• Understand and stick with the treatment. Knowing the functions of the brain and how a concussion affects that can increase the willingness to stick with a treatment plan. Rest is so critical to overcoming a condition and preventing worse injury, but if a hurt individual doesn't prioritize rest and instead puts themselves at more risk, then they could end up with a more severe injury. Awareness of the importance of rest during treatment can make a difference in how seriously a person takes their doctor's instructions. If they understand why it is important, then they might be more willing to comply and give their body time to heal.

  • Learn from the cause. If somebody gets a concussion from slipping in the bathroom and hitting their head, don't write it off as a one-time accident. It could happen to anybody else, and it may be necessary to consider what could be done to prevent future accidents. Perhaps a bath rug or a handrail is necessary to make sure that these circumstances don't repeat themselves. If an athlete is continually getting hit in the head and receiving concussions, there has to be a point where they weigh the value of their brain's health against staying in the game. If they can't seem to avoid concussions in the sport they are in, it could be in their better interest to find a new sport with less risk. The more concussions they accumulate, the worse the damage to their brain.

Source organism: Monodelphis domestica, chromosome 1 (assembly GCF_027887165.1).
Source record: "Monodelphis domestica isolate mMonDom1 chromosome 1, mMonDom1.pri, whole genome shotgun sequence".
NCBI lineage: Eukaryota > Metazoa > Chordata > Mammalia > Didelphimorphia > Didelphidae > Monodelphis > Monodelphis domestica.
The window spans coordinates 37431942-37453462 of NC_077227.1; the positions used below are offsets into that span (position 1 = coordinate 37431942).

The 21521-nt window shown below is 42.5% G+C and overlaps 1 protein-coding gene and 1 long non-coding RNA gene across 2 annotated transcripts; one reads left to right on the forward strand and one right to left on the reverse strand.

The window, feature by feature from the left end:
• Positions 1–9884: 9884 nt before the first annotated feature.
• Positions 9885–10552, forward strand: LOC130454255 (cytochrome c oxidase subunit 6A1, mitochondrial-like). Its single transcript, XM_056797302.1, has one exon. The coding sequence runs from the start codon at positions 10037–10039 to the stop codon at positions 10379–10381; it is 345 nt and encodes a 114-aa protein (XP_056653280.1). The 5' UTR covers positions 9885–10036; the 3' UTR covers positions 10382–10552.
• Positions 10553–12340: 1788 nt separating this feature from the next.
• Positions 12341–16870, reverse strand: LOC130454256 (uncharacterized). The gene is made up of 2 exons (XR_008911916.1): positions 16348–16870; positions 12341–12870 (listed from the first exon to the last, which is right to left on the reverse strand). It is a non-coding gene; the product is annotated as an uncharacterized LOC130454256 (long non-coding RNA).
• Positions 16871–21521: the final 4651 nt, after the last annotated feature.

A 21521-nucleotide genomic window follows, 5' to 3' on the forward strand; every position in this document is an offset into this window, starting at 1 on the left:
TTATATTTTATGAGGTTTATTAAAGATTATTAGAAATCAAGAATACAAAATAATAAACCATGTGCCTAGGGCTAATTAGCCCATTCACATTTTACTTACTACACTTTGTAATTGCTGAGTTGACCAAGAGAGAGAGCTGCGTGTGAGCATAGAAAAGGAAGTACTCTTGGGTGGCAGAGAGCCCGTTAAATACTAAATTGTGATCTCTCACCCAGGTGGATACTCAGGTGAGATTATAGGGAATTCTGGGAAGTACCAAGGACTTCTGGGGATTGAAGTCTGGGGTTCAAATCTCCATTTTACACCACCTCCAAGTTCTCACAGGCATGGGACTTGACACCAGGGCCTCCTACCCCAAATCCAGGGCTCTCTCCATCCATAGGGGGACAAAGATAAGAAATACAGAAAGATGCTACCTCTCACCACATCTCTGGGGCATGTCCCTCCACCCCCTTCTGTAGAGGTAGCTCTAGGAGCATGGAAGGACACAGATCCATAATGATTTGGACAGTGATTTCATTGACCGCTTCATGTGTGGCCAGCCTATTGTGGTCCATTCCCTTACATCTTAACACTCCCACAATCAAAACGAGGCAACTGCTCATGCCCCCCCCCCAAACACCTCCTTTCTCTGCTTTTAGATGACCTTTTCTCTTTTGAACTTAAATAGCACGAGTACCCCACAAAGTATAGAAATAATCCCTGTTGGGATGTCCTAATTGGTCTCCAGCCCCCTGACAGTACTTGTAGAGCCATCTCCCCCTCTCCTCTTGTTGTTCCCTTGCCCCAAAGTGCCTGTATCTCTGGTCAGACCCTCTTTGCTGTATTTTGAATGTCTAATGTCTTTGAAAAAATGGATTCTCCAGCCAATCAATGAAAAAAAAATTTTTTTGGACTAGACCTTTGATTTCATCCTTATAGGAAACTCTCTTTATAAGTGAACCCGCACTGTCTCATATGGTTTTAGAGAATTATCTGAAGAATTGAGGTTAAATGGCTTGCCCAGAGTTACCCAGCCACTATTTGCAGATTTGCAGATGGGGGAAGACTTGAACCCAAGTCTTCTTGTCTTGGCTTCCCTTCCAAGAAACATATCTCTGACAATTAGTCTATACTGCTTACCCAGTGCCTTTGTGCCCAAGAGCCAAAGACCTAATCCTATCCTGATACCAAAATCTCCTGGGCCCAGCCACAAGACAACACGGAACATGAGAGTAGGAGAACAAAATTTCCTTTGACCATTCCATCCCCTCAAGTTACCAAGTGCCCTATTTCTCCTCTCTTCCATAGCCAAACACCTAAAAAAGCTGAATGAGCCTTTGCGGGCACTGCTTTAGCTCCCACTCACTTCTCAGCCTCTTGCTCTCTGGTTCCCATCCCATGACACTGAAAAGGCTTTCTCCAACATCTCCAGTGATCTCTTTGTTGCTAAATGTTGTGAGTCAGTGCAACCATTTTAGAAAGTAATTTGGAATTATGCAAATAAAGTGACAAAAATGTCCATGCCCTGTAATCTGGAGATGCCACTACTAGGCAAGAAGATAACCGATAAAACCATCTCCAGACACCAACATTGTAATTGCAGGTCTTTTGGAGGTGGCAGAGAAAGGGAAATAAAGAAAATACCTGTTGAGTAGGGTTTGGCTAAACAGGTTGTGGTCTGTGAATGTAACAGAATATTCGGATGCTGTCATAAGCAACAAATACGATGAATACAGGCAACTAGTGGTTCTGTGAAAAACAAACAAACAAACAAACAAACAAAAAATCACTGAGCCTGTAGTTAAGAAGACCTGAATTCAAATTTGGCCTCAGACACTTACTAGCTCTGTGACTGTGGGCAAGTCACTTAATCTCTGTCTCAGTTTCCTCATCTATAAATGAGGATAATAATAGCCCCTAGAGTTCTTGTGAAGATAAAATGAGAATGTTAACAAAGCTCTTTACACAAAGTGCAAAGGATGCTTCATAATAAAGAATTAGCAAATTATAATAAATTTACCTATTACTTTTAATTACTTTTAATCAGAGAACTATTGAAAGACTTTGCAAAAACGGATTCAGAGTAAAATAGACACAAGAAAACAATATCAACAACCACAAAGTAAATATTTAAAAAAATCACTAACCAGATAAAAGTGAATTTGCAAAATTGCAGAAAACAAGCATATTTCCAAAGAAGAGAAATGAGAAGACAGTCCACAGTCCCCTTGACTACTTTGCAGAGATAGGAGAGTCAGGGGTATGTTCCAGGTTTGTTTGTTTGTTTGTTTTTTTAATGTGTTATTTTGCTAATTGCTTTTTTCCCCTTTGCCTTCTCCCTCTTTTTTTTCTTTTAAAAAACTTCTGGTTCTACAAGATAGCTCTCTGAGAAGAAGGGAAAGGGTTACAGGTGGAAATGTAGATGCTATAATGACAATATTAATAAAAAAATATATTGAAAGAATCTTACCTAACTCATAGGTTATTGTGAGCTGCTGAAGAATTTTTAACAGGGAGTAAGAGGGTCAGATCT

• Understand your risk factors. There are many different factors that might put you more at risk for concussions, so take some time to see what actually applies to you. Heredity, sex, occupation, athleticism, age, and many more variables can impact your likelihood of getting a concussion. Consider these factors and be aware of when you are putting yourself in a risky situation, such as at work and in a sports game.

Prevention of concussions has become such a highly discussed aspect in the field of sports, but this injury also impacts so much else throughout daily life. Prevention is necessary to reduce the number of concussions per year, and awareness is the key to prevention. Not everything is entirely avoidable, but taking steps towards safety is the surest way to make improvement.